We have an information-packed episode with Zoe Routh. In this episode, Zoe talks about the gig economy and this pandemic, strategies for leaders on retaining talent, her definition of loyalty in the workplace, on being an elder-archetype leader, and more.
Zoë Routh is one of Australia’s leading experts on people stuff - the stuff that gets in our way of producing results, and the stuff that lights us up. She believes developing people skills is the gateway to better decisions and greater results. She has worked with individuals teams internationally and in Australia since 1987. From the wild rivers of northern Ontario to the remote regions of Australia, Zoë has spent the last thirty years showing teams struggling with office politics and silos how to work better together.
Zoë is the author of three books: Composure - How centered leaders make the biggest impact, Moments - Leadership when it matters most and Loyalty - Stop unwanted stuff turnover, boost engagement, and build lifelong advocates. Her past leadership roles include Chair of the Outdoor Council of Australia, President of the Chamber of Women in Business, and Program Manager at the Australian Rural Leadership Foundation. Zoë is also the producer of the Zoë Routh Leadership Podcast. Her fourth book, People Stuff - Simple tools for better leadership, is due out May 2020.
Who is Zoe Routh?
Zoe Routh shares with us her past affiliations, experiences, and her first marathon experience.
Zoe talks about the gig economy and why digital nomads chose to be digital nomads.
It's interesting how the gig economy and digital nomads were well ahead of the curve in terms of being prepared for a pandemic.
"What motivates us most is not necessarily money, but purpose, mastery and autonomy." - Dan Pink
“We look at the gig economy and the digital nomads, autonomy probably sits as the primary reason why people go into that kind of work conditions where they're their own boss.They have the freedom to operate where and how they choose, making their own hours. And this makes for very engaged workers because they're doing it on their own terms.”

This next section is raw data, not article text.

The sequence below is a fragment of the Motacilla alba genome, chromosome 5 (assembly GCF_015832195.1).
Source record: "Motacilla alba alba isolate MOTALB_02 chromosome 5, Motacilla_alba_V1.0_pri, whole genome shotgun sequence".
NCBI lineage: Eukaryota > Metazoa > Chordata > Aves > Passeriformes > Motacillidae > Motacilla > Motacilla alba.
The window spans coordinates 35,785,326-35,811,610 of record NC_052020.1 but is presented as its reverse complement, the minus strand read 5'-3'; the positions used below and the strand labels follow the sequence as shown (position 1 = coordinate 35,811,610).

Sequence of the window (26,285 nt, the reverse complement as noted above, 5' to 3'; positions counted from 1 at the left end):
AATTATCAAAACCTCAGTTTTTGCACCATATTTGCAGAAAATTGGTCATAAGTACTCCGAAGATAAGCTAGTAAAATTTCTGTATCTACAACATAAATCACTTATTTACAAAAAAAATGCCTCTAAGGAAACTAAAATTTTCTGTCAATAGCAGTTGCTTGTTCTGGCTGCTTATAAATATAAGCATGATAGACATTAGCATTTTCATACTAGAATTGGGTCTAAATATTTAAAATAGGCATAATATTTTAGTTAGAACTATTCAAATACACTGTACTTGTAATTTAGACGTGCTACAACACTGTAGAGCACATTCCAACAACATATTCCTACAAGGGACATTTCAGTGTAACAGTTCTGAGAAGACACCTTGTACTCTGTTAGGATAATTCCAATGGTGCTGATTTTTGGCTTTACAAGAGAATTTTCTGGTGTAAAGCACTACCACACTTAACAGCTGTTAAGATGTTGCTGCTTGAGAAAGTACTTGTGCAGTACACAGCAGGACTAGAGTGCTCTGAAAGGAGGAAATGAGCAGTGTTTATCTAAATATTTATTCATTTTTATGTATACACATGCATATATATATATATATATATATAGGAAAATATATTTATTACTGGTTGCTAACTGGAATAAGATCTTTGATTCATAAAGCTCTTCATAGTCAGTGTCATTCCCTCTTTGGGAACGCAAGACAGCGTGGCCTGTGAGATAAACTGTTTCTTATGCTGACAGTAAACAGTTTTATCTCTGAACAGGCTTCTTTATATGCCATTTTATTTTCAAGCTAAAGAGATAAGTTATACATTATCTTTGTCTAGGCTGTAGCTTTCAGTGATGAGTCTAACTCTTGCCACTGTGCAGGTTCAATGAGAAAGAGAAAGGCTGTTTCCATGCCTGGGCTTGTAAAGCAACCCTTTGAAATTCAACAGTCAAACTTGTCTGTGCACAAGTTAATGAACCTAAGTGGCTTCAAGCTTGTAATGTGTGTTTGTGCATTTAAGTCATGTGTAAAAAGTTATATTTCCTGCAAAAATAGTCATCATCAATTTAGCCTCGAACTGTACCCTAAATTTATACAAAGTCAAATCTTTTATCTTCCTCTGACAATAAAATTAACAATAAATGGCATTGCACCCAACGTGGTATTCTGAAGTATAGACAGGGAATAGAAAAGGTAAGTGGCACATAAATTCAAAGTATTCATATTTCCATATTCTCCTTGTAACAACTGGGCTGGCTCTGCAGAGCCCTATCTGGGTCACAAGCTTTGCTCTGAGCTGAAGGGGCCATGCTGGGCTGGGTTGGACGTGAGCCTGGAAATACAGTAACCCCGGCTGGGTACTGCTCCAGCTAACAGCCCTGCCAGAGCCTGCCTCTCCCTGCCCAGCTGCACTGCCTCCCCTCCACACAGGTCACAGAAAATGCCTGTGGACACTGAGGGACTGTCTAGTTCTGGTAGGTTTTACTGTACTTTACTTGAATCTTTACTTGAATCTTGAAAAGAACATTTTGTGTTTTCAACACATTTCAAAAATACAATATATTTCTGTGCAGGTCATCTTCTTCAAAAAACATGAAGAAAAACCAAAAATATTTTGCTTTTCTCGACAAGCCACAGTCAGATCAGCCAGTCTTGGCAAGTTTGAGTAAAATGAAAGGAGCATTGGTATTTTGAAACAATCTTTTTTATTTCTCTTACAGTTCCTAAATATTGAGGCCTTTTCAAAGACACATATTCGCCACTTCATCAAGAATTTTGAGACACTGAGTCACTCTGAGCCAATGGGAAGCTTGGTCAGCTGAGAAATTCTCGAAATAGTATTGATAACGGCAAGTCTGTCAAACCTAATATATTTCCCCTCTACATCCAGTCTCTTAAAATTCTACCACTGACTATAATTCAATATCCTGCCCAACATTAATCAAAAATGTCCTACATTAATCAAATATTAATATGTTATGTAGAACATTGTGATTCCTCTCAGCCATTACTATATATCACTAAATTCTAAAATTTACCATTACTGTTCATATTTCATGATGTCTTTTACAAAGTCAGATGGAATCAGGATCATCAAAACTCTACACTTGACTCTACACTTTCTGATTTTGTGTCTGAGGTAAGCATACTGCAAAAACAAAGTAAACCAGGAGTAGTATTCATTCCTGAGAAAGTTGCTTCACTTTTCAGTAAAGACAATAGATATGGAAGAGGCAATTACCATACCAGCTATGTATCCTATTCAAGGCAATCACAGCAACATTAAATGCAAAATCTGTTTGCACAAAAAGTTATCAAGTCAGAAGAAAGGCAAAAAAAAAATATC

Zoe talks about research from Osi Tanner about what makes really good work.
"The number one thing they (Osi Tanner and team) found that made a difference, a real difference to engagement and making good work is recognition."
On the topic of recognition for teams in the workplace: “It doesn't cost much. It doesn't take much time and it has such a profound impact on how people feel about their work.”
A discussion on how the pandemic made most of us into digital nomads, how it amped up our ability to learn technology, being autonomous, and more.
"Health. Wellbeing. Put that at the forefront of everything that you do. Get yourself into a rhythm of looking after your health and wellbeing, because that is what's going to sustain you through this. And of those people that have done that, you can see them they're sort of rolling through quite nicely."
Zoe shares some tips for leaders regarding some of the things that could be done to retain those people that are considered talent.
"There's a lot of macro trends in the work environment that are working counter to this desire for leaders to keep their staff around. As a leader, if you just want to hang on to people and you're expecting loyalty to equal longevity in a workplace, you're going to be sadly disappointed.
"I think we need to redefine loyalty, first of all, as advocacy, not longevity."
"As a leader, we need to spin our focus a little bit from trying to keep people and focus more on creating such an amazing work life experience for people, an employee experience for people, that they will be advocates, no matter how long they stick around for you."
"Isn't it interesting that leaders think that they're doing the right thing by actually offering all these perks, but actually, they're discounting the underlying reason why people would either want to go or stay."
What are some leadership traps?
What's debilitating about the Imposter Syndrome?
"I've seen that debilitation happen mostly with female leaders, occasionally with male leaders."
What are the three aspects of the elder archetype that we want to engage and involve into our leadership approach?
"You have these polarities or these poles. I guess one is Deep Imposter Syndrome. At the end of the spectrum it's arrogance and hubris. And that trap of arrogance is really difficult. So that's what can turn us from being an elder archetype to the tyrant archetype."
"Feedback is the cut-through piece that helps shield self-awareness."
"The more specific you can be about the sort of feedback that you want, then you're more likely to incorporate that. And have it as a focused and targeted way to do something with your leadership."
Zoe discusses the Four Devils of People's Stuff. The Four Devils are a lens on the behavior that we find challenging in the workplace.
"I think at the outset what leaders often do, which is a mistake, is blaming it on personalities. And so if you have any of these devils, one or multiple of them in your workplace, we often think they're just a problematic personality."
Zoe also discusses how leaders can manage or basically "cure" these Four Devils.
Zoe shares a strategy on how to set up robust conversations in your team
What Zoe is currently working on
"As leaders, if we're to be wise and compassionate leaders, we need to work on our practice of perspective."
Zoe shares an overview of her new upcoming book titled "People's Stuff"
What are the strategies that Zoe shared for leaders who are very good at the attention to detail?